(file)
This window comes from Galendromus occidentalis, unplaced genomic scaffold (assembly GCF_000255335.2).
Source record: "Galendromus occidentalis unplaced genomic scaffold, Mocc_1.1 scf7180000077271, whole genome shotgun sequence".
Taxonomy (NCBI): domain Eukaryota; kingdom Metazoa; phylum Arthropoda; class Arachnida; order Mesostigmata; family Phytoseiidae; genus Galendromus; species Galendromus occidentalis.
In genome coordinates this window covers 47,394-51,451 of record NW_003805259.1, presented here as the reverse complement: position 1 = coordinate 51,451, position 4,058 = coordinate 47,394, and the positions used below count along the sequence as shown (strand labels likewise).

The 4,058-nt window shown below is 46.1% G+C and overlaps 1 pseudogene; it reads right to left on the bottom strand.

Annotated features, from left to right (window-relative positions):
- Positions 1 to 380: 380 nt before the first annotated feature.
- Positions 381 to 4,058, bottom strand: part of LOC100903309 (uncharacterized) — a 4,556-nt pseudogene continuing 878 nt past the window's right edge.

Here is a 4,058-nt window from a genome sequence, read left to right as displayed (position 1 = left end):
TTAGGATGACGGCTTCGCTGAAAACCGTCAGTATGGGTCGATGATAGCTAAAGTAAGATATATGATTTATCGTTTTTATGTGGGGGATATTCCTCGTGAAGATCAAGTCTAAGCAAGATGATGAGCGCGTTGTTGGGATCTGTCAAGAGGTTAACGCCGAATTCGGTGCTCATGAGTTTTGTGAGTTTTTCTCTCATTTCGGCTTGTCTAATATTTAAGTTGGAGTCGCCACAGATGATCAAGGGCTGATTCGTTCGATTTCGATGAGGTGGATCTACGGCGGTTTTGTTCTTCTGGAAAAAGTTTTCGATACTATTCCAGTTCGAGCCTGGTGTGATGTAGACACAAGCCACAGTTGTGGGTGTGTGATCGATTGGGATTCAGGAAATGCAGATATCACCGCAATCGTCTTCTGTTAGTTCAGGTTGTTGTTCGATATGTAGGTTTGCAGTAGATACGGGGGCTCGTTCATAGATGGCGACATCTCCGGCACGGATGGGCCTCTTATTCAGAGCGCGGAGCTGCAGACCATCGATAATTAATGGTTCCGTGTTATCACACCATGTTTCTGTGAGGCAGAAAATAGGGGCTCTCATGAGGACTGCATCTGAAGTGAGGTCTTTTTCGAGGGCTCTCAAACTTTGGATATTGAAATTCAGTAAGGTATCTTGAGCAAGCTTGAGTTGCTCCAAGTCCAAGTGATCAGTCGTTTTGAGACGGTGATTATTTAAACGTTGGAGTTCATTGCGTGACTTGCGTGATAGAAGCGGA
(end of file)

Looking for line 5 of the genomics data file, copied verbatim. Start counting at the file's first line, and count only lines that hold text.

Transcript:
The 4,058-nt window shown below is 46.1% G+C and overlaps 1 pseudogene; it reads right to left on the bottom strand.